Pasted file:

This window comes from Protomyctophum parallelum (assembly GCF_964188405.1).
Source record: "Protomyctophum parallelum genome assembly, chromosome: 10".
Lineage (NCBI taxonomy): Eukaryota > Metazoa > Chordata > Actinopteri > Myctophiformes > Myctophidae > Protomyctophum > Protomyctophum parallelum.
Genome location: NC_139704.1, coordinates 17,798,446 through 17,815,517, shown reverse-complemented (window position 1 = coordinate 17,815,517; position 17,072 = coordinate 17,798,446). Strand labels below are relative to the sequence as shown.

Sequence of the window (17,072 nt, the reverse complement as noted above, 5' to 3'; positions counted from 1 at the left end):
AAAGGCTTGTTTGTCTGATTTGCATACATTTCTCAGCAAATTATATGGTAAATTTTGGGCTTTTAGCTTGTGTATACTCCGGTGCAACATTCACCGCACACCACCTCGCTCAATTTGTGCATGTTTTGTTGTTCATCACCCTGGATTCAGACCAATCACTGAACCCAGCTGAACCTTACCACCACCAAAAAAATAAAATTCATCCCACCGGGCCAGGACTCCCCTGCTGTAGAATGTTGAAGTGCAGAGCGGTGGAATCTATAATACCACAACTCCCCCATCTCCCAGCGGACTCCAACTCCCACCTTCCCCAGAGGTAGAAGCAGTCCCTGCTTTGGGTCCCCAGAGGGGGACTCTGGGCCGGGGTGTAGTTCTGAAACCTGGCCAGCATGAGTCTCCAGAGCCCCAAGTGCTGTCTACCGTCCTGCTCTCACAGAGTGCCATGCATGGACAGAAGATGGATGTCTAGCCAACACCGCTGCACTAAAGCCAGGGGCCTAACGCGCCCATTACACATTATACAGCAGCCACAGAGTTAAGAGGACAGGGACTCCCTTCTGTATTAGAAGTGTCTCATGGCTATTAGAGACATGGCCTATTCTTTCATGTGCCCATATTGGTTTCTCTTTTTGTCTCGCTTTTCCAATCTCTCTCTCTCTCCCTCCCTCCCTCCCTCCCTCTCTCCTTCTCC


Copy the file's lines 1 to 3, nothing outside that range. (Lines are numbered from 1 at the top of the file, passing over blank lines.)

This window comes from Protomyctophum parallelum (assembly GCF_964188405.1).
Source record: "Protomyctophum parallelum genome assembly, chromosome: 10".
Lineage (NCBI taxonomy): Eukaryota > Metazoa > Chordata > Actinopteri > Myctophiformes > Myctophidae > Protomyctophum > Protomyctophum parallelum.